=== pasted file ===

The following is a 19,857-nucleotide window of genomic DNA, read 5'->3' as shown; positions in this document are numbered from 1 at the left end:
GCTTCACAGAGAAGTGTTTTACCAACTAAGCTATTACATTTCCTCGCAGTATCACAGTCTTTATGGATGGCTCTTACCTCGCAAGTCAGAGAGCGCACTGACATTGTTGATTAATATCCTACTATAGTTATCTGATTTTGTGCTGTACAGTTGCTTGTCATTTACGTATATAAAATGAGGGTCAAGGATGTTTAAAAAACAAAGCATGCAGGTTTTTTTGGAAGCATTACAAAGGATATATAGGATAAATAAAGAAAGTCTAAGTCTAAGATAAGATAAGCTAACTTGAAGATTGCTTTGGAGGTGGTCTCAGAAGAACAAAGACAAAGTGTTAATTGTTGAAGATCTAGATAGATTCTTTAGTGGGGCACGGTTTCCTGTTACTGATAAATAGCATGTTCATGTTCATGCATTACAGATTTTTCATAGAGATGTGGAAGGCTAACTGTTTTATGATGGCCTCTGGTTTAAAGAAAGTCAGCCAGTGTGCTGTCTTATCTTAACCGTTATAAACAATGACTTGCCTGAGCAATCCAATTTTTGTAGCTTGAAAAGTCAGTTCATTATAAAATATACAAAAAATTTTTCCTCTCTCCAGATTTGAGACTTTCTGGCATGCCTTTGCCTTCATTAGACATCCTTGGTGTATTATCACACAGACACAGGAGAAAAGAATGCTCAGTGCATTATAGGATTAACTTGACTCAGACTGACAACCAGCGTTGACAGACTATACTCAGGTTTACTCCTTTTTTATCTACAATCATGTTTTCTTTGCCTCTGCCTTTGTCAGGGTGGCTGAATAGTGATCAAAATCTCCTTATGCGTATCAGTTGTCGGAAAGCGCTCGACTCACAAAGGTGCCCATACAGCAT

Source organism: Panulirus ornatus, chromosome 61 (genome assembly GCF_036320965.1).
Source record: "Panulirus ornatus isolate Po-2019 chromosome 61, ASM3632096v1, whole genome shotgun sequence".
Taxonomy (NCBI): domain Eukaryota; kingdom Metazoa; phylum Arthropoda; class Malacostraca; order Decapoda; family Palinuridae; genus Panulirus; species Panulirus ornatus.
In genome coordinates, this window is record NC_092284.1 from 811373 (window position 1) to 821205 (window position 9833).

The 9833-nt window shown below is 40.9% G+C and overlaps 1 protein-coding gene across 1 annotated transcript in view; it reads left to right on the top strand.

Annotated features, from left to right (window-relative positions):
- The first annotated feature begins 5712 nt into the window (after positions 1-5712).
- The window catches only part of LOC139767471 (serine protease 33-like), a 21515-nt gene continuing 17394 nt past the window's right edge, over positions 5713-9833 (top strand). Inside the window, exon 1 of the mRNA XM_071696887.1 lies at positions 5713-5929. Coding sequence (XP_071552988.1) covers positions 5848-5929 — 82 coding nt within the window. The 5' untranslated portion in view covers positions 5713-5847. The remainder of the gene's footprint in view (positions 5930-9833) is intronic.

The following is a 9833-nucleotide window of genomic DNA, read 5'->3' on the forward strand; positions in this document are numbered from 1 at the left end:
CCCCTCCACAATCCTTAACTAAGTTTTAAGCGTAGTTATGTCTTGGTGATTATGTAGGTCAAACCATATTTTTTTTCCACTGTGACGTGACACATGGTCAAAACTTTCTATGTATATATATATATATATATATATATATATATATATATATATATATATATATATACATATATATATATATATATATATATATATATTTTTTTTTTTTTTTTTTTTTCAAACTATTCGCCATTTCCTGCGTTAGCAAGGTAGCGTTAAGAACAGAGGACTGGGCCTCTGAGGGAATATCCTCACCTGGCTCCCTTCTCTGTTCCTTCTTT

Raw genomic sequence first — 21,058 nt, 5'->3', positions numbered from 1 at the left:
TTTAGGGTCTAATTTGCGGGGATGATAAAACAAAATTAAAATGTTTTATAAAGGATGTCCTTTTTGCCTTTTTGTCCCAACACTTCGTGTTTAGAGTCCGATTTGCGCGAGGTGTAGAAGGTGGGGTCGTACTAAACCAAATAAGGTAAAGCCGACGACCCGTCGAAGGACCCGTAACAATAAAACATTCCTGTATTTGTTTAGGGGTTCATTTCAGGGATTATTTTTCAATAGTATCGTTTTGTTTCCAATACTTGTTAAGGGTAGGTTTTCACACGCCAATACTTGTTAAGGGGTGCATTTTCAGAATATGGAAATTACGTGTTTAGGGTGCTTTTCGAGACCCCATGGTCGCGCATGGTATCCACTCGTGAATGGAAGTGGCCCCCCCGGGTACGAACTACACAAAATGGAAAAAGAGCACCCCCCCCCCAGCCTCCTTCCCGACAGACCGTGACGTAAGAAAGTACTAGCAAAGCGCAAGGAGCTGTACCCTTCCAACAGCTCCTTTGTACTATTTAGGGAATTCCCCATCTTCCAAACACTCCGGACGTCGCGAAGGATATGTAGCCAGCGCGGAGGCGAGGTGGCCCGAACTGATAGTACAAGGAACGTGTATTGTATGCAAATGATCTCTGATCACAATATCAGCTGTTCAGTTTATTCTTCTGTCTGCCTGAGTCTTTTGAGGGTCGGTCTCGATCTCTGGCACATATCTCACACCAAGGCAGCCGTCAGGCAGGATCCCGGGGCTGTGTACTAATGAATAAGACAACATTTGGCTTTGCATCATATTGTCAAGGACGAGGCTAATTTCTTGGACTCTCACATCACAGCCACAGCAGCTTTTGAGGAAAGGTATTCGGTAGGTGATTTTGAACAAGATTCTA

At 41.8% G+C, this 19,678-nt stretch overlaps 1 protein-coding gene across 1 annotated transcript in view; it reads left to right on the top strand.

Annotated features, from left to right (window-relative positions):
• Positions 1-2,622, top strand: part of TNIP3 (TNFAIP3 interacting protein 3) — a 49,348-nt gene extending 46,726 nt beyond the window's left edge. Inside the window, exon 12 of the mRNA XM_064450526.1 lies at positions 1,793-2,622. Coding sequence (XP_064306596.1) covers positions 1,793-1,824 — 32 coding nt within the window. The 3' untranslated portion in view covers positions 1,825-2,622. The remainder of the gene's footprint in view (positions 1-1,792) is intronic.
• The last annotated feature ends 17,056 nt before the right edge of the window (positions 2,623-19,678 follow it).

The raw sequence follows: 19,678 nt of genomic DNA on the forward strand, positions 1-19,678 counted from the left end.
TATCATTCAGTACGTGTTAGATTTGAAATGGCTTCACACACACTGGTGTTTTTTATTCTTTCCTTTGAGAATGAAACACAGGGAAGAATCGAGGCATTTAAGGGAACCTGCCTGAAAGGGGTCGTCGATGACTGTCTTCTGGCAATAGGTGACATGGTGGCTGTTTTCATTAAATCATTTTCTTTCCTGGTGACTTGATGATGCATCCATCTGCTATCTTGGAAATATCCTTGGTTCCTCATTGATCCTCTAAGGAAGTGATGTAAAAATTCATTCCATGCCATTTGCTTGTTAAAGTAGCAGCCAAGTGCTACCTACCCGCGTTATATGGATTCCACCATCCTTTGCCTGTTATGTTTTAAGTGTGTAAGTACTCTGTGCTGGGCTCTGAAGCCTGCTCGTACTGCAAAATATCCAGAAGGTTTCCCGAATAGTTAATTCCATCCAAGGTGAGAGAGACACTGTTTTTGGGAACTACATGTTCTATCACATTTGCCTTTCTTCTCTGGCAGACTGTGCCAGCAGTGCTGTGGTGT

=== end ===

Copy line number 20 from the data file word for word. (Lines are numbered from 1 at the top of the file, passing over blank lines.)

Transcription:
TATCATTCAGTACGTGTTAGATTTGAAATGGCTTCACACACACTGGTGTTTTTTATTCTTTCCTTTGAGAATGAAACACAGGGAAGAATCGAGGCATTTAAGGGAACCTGCCTGAAAGGGGTCGTCGATGACTGTCTTCTGGCAATAGGTGACATGGTGGCTGTTTTCATTAAATCATTTTCTTTCCTGGTGACTTGATGATGCATCCATCTGCTATCTTGGAAATATCCTTGGTTCCTCATTGATCCTCTAAGGAAGTGATGTAAAAATTCATTCCATGCCATTTGCTTGTTAAAGTAGCAGCCAAGTGCTACCTACCCGCGTTATATGGATTCCACCATCCTTTGCCTGTTATGTTTTAAGTGTGTAAGTACTCTGTGCTGGGCTCTGAAGCCTGCTCGTACTGCAAAATATCCAGAAGGTTTCCCGAATAGTTAATTCCATCCAAGGTGAGAGAGACACTGTTTTTGGGAACTACATGTTCTATCACATTTGCCTTTCTTCTCTGGCAGACTGTGCCAGCAGTGCTGTGGTGT